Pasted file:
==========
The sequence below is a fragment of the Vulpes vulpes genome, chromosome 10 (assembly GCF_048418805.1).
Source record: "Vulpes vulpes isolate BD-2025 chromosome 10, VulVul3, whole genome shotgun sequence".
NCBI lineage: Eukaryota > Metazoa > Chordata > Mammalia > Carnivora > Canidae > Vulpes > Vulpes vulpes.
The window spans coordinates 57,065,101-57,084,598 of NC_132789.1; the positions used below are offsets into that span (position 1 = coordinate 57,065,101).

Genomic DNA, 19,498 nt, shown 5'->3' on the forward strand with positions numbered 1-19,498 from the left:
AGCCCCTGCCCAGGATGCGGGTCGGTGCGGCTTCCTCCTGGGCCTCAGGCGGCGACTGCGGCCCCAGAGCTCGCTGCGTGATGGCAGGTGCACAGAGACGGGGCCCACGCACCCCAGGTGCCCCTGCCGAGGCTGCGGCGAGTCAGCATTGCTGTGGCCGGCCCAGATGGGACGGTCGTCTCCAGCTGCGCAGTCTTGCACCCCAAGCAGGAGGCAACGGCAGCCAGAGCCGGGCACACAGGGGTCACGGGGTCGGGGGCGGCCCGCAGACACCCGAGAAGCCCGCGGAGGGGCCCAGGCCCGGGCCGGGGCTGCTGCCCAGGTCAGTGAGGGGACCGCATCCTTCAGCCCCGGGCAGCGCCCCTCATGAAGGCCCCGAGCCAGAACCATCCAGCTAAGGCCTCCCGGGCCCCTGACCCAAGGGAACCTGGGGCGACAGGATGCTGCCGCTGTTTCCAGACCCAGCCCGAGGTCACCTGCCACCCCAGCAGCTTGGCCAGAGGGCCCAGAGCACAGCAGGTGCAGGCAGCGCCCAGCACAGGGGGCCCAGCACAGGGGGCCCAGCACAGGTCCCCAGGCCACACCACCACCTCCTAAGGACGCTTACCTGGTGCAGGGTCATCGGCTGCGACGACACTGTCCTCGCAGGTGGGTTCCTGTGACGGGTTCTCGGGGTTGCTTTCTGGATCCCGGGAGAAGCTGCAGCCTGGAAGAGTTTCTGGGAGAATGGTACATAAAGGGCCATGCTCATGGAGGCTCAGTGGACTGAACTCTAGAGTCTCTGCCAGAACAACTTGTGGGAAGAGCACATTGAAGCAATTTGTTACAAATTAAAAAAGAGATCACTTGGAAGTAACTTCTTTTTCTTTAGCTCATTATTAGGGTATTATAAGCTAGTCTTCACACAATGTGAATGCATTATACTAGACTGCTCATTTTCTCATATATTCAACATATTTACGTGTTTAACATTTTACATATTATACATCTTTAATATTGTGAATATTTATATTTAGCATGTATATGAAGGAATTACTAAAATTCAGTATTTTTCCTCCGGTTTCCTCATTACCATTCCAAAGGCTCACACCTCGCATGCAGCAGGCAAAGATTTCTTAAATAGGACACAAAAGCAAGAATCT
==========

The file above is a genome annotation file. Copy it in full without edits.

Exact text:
The sequence below is a fragment of the Vulpes vulpes genome, chromosome 10 (assembly GCF_048418805.1).
Source record: "Vulpes vulpes isolate BD-2025 chromosome 10, VulVul3, whole genome shotgun sequence".
NCBI lineage: Eukaryota > Metazoa > Chordata > Mammalia > Carnivora > Canidae > Vulpes > Vulpes vulpes.
The window spans coordinates 57,065,101-57,084,598 of NC_132789.1; the positions used below are offsets into that span (position 1 = coordinate 57,065,101).

Genomic DNA, 19,498 nt, shown 5'->3' on the forward strand with positions numbered 1-19,498 from the left:
AGCCCCTGCCCAGGATGCGGGTCGGTGCGGCTTCCTCCTGGGCCTCAGGCGGCGACTGCGGCCCCAGAGCTCGCTGCGTGATGGCAGGTGCACAGAGACGGGGCCCACGCACCCCAGGTGCCCCTGCCGAGGCTGCGGCGAGTCAGCATTGCTGTGGCCGGCCCAGATGGGACGGTCGTCTCCAGCTGCGCAGTCTTGCACCCCAAGCAGGAGGCAACGGCAGCCAGAGCCGGGCACACAGGGGTCACGGGGTCGGGGGCGGCCCGCAGACACCCGAGAAGCCCGCGGAGGGGCCCAGGCCCGGGCCGGGGCTGCTGCCCAGGTCAGTGAGGGGACCGCATCCTTCAGCCCCGGGCAGCGCCCCTCATGAAGGCCCCGAGCCAGAACCATCCAGCTAAGGCCTCCCGGGCCCCTGACCCAAGGGAACCTGGGGCGACAGGATGCTGCCGCTGTTTCCAGACCCAGCCCGAGGTCACCTGCCACCCCAGCAGCTTGGCCAGAGGGCCCAGAGCACAGCAGGTGCAGGCAGCGCCCAGCACAGGGGGCCCAGCACAGGGGGCCCAGCACAGGTCCCCAGGCCACACCACCACCTCCTAAGGACGCTTACCTGGTGCAGGGTCATCGGCTGCGACGACACTGTCCTCGCAGGTGGGTTCCTGTGACGGGTTCTCGGGGTTGCTTTCTGGATCCCGGGAGAAGCTGCAGCCTGGAAGAGTTTCTGGGAGAATGGTACATAAAGGGCCATGCTCATGGAGGCTCAGTGGACTGAACTCTAGAGTCTCTGCCAGAACAACTTGTGGGAAGAGCACATTGAAGCAATTTGTTACAAATTAAAAAAGAGATCACTTGGAAGTAACTTCTTTTTCTTTAGCTCATTATTAGGGTATTATAAGCTAGTCTTCACACAATGTGAATGCATTATACTAGACTGCTCATTTTCTCATATATTCAACATATTTACGTGTTTAACATTTTACATATTATACATCTTTAATATTGTGAATATTTATATTTAGCATGTATATGAAGGAATTACTAAAATTCAGTATTTTTCCTCCGGTTTCCTCATTACCATTCCAAAGGCTCACACCTCGCATGCAGCAGGCAAAGATTTCTTAAATAGGACACAAAAGCAAGAATCT